Decreased carbon-11-flumazenil binding in early Alzheimer's disease

Belen Pascual, Elena Prieto, Javier Arbizu, Josep M. Marti-Climent, Ivan Peñuelas, Gemma Quincoces, Rosina Zarauza, Sabina Pappatà, Joseph C. Masdeu

Research output: Contribution to journalArticlepeer-review

37 Scopus citations


Neuronal loss in Alzheimer's disease, a better correlate of cognitive impairment than amyloid deposition, is currently gauged by the degree of regional atrophy. However, functional markers, such as GABAA receptor density, a marker of neuronal integrity, could be more sensitive. In post-mortem hippocampus, GABAA messenger RNA expression is reduced even in mild cognitive impairment. We measured whole-brain GABAA binding potential in vivo using [ 11C]-flumazenil positron emission tomography and compared GABAA binding with metabolic and volumetric measurements. For this purpose, we studied 12 subjects, six patients with early Alzheimer's disease and six healthy controls, with [11C]-flumazenil and [18F]- fluorodeoxyglucose positron emission tomography, as well as with high-resolution magnetic resonance imaging. Data were evaluated with both voxel-based parametric methods and volume of interest methods. We found that in early Alzheimer's disease, with voxel-based analysis, [11C]-flumazenil binding was decreased in infero-medial temporal cortex, retrosplenial cortex and posterior perisylvian regions. Inter-group differences reached corrected significance when using an arterial input function. Metabolism measured with positron emission tomography and volumetric measurements obtained with magnetic resonance imaging showed changes in regions affected in early Alzheimer's disease, but, unlike with [11C]-flumazenil binding and probably due to sample size, the voxel-based findings failed to reach corrected significance in any region of the brain. With volume of interest analysis, hippocampi and posterior cingulate gyrus showed decreased [11C]-flumazenil binding. In addition, [11C]-flumazenil hippocampal binding correlated with memory performance. Remarkably, [11C]-flumazenil binding was decreased precisely in the regions showing the greatest degree of neuronal loss in post-mortem studies of early Alzheimer's disease. From these data, we conclude that [11C]-flumazenil binding could be a useful marker of neuronal loss in early Alzheimer's disease.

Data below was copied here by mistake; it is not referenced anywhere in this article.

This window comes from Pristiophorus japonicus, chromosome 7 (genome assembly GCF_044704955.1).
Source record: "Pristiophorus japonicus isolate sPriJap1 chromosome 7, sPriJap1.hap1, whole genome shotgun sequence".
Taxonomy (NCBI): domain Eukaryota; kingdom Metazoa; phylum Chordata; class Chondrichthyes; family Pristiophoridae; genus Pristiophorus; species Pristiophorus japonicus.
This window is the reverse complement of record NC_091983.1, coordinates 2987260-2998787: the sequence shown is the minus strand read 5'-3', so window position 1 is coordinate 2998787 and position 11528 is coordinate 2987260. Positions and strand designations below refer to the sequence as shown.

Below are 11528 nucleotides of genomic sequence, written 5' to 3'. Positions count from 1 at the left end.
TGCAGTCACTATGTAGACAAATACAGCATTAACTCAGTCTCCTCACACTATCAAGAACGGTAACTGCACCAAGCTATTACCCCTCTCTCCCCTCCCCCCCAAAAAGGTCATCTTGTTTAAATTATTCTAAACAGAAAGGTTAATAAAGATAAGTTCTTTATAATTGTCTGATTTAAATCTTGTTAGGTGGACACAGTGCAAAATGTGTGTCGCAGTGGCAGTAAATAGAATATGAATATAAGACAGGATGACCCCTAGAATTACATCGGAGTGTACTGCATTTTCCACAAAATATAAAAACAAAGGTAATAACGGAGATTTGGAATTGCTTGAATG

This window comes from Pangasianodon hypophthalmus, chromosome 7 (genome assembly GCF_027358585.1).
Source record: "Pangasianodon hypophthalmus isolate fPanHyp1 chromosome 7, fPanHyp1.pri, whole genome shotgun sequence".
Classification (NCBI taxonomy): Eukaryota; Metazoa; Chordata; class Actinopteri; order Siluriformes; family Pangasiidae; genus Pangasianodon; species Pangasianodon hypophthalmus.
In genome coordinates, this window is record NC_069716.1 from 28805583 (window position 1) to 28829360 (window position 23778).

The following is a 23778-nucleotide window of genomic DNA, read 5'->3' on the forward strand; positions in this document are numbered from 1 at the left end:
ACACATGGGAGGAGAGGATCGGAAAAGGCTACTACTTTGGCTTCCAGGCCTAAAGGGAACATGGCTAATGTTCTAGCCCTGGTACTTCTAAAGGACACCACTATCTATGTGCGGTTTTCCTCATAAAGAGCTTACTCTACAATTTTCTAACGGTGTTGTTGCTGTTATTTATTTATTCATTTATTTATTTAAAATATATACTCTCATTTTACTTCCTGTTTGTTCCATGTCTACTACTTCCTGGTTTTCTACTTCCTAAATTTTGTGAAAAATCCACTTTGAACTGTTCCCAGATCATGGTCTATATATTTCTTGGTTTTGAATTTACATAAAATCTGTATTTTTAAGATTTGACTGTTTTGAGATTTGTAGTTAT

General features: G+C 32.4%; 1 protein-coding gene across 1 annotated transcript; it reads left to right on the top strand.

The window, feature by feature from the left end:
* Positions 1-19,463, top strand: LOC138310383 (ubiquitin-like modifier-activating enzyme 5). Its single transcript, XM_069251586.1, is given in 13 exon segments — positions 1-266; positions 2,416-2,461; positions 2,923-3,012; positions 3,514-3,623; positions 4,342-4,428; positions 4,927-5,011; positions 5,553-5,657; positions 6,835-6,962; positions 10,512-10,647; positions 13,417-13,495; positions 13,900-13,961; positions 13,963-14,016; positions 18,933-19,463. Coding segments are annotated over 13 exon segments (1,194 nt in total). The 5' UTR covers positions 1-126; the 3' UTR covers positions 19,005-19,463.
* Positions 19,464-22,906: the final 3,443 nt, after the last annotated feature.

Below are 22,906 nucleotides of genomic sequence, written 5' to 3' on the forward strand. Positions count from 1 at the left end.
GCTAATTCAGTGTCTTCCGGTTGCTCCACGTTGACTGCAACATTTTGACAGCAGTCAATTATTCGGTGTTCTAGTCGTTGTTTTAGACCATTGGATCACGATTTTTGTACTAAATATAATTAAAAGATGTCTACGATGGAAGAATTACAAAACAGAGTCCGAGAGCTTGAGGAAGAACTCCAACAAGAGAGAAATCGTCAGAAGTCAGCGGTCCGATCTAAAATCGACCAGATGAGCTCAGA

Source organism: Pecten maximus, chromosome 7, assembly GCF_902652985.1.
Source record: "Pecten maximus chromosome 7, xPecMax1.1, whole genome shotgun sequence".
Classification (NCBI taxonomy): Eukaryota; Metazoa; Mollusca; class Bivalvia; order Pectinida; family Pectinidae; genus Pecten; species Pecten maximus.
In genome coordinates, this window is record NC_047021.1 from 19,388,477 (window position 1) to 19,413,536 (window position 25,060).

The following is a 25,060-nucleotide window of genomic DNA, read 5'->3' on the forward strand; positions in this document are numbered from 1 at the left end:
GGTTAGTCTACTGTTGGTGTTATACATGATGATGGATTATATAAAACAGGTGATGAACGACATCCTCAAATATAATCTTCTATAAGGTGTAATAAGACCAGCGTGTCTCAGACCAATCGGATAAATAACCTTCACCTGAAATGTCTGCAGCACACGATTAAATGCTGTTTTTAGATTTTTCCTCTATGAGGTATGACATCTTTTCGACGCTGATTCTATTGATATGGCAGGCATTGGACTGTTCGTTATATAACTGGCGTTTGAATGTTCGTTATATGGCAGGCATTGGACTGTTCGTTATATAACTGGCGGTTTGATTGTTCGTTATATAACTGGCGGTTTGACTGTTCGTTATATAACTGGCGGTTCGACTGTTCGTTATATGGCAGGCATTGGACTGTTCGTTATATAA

Original languageEnglish (US)
Pages (from-to)2817-2825
Number of pages9
Issue number9
StatePublished - Sep 2012


  • Alzheimer's disease
  • flumazenil PET
  • GABA A receptors
  • MRI

ASJC Scopus subject areas

  • Clinical Neurology
  • Arts and Humanities (miscellaneous)


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